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Protecting Banded Dotterel at White Rock

Updated: Oct 5, 2021

by Rebecca Jamieson, Wairarapa Pūkaha to Kawakawa Alliance

The banded dotterel is as vulnerable as the great spotted kiwi yet not as well known or protected. Thankfully, the Wairarapa’s largest population of banded dotterel at White Rock is getting a helping hand from a local protection group and an international forestry company.

Fifty-six traps have been donated from China Forestry Group NZ to the White Rock Dotterel Group set up between local farmers from White Rock and Riversdale stations, the Aorangi Restoration Trust and Greater Wellington Regional Council.

The group was formed to project banded dotterel that nest on the lower Opouawe and Whawanui rivers and Poley Stream in the White Rock area.

Tim Ritchie (White Rock Station) and Ben Lutyens (Riversdale Station) are looking forward to their involvement in the group. Their family has been farming the area since 1844 and they believe it is important to assist in maintaining an environment where the banded dotterel can continue to safely breed.

The banded dotterel is a nationally vulnerable coastal bird species that are at risk of going extinct in the medium term. They breed mainly on gravel river beds or on the coastline during spring and summer then migrate to wetland areas and estuaries.

The national population is declining due to habitat loss, disturbance during breeding seasons and introduced predators like hedgehogs, feral cats, ferrets, stoats, weasels that eat chicks and eggs.

Recent surveys by Greater Wellington have shown that 344 banded dotterel occupy braided river habitats in the Wairarapa. The Opouawe River at White Rock, supports 23% of the breeding population of banded dotterels in the greater Wellington region.

The Opouawe River provides an ideal habitat for banded dotterel. The braided river and remoteness of the area offer protection from humans and dogs disturbing nests. Unfortunately, predators are not discouraged by the remoteness, which is why the protection group’s work is so important.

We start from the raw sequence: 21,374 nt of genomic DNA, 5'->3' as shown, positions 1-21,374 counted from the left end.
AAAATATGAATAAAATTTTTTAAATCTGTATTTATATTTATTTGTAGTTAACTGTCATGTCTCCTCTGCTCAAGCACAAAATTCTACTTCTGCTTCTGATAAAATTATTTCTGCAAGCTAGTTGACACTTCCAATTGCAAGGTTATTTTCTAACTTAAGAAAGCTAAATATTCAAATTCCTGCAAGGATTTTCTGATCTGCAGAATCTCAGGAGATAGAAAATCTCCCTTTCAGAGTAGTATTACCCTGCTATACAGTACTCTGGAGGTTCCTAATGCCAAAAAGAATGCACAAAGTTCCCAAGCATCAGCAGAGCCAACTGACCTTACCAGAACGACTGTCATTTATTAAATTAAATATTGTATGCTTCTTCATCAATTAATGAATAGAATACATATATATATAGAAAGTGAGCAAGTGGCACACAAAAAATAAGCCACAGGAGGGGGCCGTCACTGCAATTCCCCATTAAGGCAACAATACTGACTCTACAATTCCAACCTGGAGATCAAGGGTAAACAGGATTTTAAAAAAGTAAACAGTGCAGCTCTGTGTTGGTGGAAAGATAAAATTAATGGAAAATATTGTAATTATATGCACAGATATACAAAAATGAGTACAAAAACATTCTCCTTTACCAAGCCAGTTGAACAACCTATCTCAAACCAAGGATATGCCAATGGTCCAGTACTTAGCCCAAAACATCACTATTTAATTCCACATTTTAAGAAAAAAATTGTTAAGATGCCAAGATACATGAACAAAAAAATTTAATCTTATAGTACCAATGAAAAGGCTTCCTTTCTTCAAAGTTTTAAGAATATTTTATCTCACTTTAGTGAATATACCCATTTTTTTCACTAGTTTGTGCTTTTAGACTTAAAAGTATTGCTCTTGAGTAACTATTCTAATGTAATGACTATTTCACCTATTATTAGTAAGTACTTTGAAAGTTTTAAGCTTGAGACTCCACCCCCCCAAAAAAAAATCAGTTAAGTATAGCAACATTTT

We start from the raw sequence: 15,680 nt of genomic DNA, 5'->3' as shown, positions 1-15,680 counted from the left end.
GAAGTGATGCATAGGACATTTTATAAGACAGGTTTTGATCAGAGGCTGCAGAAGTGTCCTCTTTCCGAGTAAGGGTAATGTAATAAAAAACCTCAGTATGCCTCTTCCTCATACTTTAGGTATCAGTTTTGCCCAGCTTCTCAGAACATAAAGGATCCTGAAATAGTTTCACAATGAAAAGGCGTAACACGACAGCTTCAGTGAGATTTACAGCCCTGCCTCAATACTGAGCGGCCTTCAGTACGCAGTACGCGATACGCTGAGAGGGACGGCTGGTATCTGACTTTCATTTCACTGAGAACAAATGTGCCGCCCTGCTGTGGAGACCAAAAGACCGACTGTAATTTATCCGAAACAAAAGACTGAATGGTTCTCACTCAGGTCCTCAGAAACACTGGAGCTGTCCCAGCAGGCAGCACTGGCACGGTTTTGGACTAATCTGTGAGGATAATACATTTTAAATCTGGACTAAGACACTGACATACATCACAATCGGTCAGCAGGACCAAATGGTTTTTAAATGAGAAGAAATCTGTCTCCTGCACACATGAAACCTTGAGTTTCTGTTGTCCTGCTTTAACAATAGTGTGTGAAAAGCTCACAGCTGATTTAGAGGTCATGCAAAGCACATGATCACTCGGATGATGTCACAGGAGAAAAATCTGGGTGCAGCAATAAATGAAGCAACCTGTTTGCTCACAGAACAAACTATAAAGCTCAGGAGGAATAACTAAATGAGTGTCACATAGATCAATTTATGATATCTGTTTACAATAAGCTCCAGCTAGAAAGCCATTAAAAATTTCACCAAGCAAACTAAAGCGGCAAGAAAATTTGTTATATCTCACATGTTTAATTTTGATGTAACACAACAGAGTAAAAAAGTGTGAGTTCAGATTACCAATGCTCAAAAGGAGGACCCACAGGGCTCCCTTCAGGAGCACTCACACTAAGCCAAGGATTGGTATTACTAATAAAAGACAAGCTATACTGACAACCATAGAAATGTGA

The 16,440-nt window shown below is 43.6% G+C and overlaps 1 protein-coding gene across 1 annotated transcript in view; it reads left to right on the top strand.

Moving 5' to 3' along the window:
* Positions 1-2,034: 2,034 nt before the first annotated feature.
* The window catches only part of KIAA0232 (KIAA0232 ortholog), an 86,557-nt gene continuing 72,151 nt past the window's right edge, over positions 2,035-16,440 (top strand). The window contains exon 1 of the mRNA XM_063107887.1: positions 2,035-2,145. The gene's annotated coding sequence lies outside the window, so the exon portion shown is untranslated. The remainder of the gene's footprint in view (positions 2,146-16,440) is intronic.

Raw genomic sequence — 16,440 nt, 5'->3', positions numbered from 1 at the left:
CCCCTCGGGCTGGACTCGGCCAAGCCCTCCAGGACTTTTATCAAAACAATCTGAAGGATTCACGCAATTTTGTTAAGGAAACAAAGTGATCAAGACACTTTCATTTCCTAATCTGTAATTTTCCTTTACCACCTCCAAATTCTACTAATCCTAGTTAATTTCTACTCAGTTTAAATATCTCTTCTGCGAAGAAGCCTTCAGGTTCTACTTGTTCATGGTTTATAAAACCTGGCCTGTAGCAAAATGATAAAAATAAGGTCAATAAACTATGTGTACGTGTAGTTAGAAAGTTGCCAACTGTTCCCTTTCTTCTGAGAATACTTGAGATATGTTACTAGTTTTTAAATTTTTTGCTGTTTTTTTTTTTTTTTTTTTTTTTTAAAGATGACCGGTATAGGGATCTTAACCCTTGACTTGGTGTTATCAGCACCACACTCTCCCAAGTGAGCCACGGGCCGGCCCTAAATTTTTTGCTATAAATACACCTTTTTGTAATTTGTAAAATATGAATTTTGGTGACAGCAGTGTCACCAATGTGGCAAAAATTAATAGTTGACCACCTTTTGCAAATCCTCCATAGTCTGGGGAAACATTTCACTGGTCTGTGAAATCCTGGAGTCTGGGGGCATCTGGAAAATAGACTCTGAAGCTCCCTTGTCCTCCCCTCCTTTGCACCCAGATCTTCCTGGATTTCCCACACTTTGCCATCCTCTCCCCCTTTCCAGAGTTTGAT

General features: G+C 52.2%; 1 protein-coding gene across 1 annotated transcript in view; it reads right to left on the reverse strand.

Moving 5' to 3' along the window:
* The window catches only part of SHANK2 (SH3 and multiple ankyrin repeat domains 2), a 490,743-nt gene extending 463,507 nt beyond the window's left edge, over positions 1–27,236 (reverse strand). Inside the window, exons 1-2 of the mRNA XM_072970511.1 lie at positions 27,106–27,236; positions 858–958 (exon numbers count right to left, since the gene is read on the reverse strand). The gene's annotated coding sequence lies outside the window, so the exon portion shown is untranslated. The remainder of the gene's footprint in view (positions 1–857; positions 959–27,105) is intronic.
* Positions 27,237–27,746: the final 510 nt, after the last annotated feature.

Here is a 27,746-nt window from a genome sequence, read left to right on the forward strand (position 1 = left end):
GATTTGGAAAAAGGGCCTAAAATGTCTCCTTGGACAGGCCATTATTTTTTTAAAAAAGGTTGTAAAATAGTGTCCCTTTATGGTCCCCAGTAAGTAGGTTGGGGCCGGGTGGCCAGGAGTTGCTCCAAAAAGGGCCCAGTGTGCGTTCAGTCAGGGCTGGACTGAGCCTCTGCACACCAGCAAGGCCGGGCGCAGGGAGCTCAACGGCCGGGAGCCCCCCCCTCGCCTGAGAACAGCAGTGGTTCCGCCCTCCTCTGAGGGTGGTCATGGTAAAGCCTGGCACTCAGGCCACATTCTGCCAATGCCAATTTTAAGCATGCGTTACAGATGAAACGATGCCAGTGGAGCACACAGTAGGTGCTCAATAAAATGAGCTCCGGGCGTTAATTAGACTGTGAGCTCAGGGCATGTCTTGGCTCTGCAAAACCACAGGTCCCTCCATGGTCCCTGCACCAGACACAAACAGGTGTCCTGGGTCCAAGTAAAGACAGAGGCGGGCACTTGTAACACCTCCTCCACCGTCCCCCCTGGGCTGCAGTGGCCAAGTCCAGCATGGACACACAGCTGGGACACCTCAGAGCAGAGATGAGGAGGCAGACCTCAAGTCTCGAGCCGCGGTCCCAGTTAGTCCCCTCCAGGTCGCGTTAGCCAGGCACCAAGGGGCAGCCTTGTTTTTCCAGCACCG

An initial trap network was installed six years ago by the Aorangi Restoration Trust on White Rock and Riversale stations. It has caught 597 predators in the last two-and-a-half years. The new traps will be installed by Joe Hansen and a team of volunteers from the Masterton Tramping Club and will be checked regularly.

Joe Hansen is a member of Aorangi Restoration with a long association with the Aorangi Forest Park and says the White Rock DotterelGroup is a very worthwhile project to get involved with.

The traps were officially handed over to the group at White Rock Station in early December by Forest360 Compliance Manager, Leigh Christensen.

Forest360 manages several forests for China Forestry Group that abut the Aorangi Forest Park near White Rock. Leigh says the donation of traps reflects both companies’ commitments to enhancing the ecological values in the local area. Each company carries Forestry Stewardship Council (FSC) certification, which encourages social and environmental improvement in and around production forests.

China Forestry’s Southern North Island Regional Manager, Scott Gordon, says “It is fantastic to support such an enthusiastic group that is gaining great outcomes from their hard work for the dotterels and the wider ecology and environment”

The White Rock Dotterel Group is seeking more funding to continue its work protecting banded dotterel at White Rock. If you are interested in supporting the group or want to get involved, please contact Bob Burgess at the Aorangi Restoration Trust > Learn more about the Aorangi Restoration Trust at

Left to right: Bob Burgess and Joe Hansen (Aorangi Restoration Trust), Deb and Tim Ritchie (White Rock Station), Ben Lutyens (Riversdale Station), Leigh Christensen (Forest 360) and Joanna McVeagh (Birds New Zealand).


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